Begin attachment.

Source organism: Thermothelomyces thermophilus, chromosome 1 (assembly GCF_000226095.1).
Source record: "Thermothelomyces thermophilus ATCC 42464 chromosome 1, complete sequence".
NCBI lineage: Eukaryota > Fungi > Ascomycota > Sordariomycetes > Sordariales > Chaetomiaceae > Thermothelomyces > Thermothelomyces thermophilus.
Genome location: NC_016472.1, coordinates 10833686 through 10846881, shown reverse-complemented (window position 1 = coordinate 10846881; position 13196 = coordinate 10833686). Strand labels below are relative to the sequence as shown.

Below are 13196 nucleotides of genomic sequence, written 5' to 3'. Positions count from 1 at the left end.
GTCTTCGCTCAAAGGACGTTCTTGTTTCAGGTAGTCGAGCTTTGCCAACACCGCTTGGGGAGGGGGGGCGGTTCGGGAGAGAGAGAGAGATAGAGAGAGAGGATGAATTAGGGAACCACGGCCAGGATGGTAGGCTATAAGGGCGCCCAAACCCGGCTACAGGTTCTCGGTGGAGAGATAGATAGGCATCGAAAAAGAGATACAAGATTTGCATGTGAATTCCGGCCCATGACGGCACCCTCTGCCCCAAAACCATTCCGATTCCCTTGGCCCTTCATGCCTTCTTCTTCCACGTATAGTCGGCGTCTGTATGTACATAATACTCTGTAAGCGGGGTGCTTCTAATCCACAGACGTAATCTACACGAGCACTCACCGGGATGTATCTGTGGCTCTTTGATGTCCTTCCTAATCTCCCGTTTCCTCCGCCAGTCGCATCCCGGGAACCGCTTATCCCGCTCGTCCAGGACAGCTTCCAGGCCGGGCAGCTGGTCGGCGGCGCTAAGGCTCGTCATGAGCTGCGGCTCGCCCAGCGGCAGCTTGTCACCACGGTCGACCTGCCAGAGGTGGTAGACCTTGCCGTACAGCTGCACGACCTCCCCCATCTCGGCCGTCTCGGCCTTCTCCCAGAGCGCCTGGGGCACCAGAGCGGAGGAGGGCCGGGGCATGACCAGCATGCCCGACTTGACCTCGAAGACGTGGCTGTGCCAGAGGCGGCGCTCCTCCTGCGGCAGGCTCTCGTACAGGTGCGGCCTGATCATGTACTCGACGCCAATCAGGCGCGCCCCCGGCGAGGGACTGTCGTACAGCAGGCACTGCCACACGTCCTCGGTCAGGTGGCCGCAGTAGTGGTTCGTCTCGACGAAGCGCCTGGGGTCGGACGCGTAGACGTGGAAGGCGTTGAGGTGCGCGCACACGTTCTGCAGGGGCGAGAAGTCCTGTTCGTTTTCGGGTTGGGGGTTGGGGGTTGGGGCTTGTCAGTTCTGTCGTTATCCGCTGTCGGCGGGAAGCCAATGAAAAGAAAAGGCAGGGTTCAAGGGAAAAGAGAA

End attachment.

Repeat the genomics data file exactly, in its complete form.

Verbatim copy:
Source organism: Thermothelomyces thermophilus, chromosome 1 (assembly GCF_000226095.1).
Source record: "Thermothelomyces thermophilus ATCC 42464 chromosome 1, complete sequence".
NCBI lineage: Eukaryota > Fungi > Ascomycota > Sordariomycetes > Sordariales > Chaetomiaceae > Thermothelomyces > Thermothelomyces thermophilus.
Genome location: NC_016472.1, coordinates 10833686 through 10846881, shown reverse-complemented (window position 1 = coordinate 10846881; position 13196 = coordinate 10833686). Strand labels below are relative to the sequence as shown.

Below are 13196 nucleotides of genomic sequence, written 5' to 3'. Positions count from 1 at the left end.
GTCTTCGCTCAAAGGACGTTCTTGTTTCAGGTAGTCGAGCTTTGCCAACACCGCTTGGGGAGGGGGGGCGGTTCGGGAGAGAGAGAGAGATAGAGAGAGAGGATGAATTAGGGAACCACGGCCAGGATGGTAGGCTATAAGGGCGCCCAAACCCGGCTACAGGTTCTCGGTGGAGAGATAGATAGGCATCGAAAAAGAGATACAAGATTTGCATGTGAATTCCGGCCCATGACGGCACCCTCTGCCCCAAAACCATTCCGATTCCCTTGGCCCTTCATGCCTTCTTCTTCCACGTATAGTCGGCGTCTGTATGTACATAATACTCTGTAAGCGGGGTGCTTCTAATCCACAGACGTAATCTACACGAGCACTCACCGGGATGTATCTGTGGCTCTTTGATGTCCTTCCTAATCTCCCGTTTCCTCCGCCAGTCGCATCCCGGGAACCGCTTATCCCGCTCGTCCAGGACAGCTTCCAGGCCGGGCAGCTGGTCGGCGGCGCTAAGGCTCGTCATGAGCTGCGGCTCGCCCAGCGGCAGCTTGTCACCACGGTCGACCTGCCAGAGGTGGTAGACCTTGCCGTACAGCTGCACGACCTCCCCCATCTCGGCCGTCTCGGCCTTCTCCCAGAGCGCCTGGGGCACCAGAGCGGAGGAGGGCCGGGGCATGACCAGCATGCCCGACTTGACCTCGAAGACGTGGCTGTGCCAGAGGCGGCGCTCCTCCTGCGGCAGGCTCTCGTACAGGTGCGGCCTGATCATGTACTCGACGCCAATCAGGCGCGCCCCCGGCGAGGGACTGTCGTACAGCAGGCACTGCCACACGTCCTCGGTCAGGTGGCCGCAGTAGTGGTTCGTCTCGACGAAGCGCCTGGGGTCGGACGCGTAGACGTGGAAGGCGTTGAGGTGCGCGCACACGTTCTGCAGGGGCGAGAAGTCCTGTTCGTTTTCGGGTTGGGGGTTGGGGGTTGGGGCTTGTCAGTTCTGTCGTTATCCGCTGTCGGCGGGAAGCCAATGAAAAGAAAAGGCAGGGTTCAAGGGAAAAGAGAA